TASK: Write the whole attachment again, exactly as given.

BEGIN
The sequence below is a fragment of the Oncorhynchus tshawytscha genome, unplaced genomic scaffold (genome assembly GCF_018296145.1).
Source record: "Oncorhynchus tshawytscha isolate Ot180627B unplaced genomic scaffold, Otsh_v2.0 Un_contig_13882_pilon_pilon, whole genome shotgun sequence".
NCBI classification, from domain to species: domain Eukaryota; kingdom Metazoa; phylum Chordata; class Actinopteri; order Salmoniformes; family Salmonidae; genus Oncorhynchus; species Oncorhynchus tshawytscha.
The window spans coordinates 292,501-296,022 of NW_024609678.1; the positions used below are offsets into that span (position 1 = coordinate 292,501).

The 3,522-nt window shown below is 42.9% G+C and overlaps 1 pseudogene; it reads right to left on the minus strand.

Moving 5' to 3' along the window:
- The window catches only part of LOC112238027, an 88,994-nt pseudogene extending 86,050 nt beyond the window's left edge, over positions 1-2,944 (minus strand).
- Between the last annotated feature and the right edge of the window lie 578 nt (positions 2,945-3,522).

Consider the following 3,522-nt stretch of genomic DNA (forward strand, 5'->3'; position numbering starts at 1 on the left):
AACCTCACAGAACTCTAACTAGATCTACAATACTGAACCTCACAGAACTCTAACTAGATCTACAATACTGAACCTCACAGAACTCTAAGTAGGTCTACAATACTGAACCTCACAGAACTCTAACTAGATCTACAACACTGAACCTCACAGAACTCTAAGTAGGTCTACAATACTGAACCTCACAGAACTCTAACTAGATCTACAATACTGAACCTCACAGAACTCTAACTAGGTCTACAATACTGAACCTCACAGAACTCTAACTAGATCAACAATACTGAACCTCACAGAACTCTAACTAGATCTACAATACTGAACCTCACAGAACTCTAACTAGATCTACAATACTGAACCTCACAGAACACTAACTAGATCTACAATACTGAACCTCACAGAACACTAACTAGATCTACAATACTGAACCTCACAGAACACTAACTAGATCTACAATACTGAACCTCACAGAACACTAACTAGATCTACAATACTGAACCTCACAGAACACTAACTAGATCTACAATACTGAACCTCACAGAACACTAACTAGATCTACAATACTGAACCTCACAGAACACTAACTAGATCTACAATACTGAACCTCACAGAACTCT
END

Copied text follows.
The sequence below is a fragment of the Oncorhynchus tshawytscha genome, unplaced genomic scaffold (genome assembly GCF_018296145.1).
Source record: "Oncorhynchus tshawytscha isolate Ot180627B unplaced genomic scaffold, Otsh_v2.0 Un_contig_13882_pilon_pilon, whole genome shotgun sequence".
NCBI classification, from domain to species: domain Eukaryota; kingdom Metazoa; phylum Chordata; class Actinopteri; order Salmoniformes; family Salmonidae; genus Oncorhynchus; species Oncorhynchus tshawytscha.
The window spans coordinates 292,501-296,022 of NW_024609678.1; the positions used below are offsets into that span (position 1 = coordinate 292,501).

The 3,522-nt window shown below is 42.9% G+C and overlaps 1 pseudogene; it reads right to left on the minus strand.

Moving 5' to 3' along the window:
- The window catches only part of LOC112238027, an 88,994-nt pseudogene extending 86,050 nt beyond the window's left edge, over positions 1-2,944 (minus strand).
- Between the last annotated feature and the right edge of the window lie 578 nt (positions 2,945-3,522).

Consider the following 3,522-nt stretch of genomic DNA (forward strand, 5'->3'; position numbering starts at 1 on the left):
AACCTCACAGAACTCTAACTAGATCTACAATACTGAACCTCACAGAACTCTAACTAGATCTACAATACTGAACCTCACAGAACTCTAAGTAGGTCTACAATACTGAACCTCACAGAACTCTAACTAGATCTACAACACTGAACCTCACAGAACTCTAAGTAGGTCTACAATACTGAACCTCACAGAACTCTAACTAGATCTACAATACTGAACCTCACAGAACTCTAACTAGGTCTACAATACTGAACCTCACAGAACTCTAACTAGATCAACAATACTGAACCTCACAGAACTCTAACTAGATCTACAATACTGAACCTCACAGAACTCTAACTAGATCTACAATACTGAACCTCACAGAACACTAACTAGATCTACAATACTGAACCTCACAGAACACTAACTAGATCTACAATACTGAACCTCACAGAACACTAACTAGATCTACAATACTGAACCTCACAGAACACTAACTAGATCTACAATACTGAACCTCACAGAACACTAACTAGATCTACAATACTGAACCTCACAGAACACTAACTAGATCTACAATACTGAACCTCACAGAACACTAACTAGATCTACAATACTGAACCTCACAGAACTCT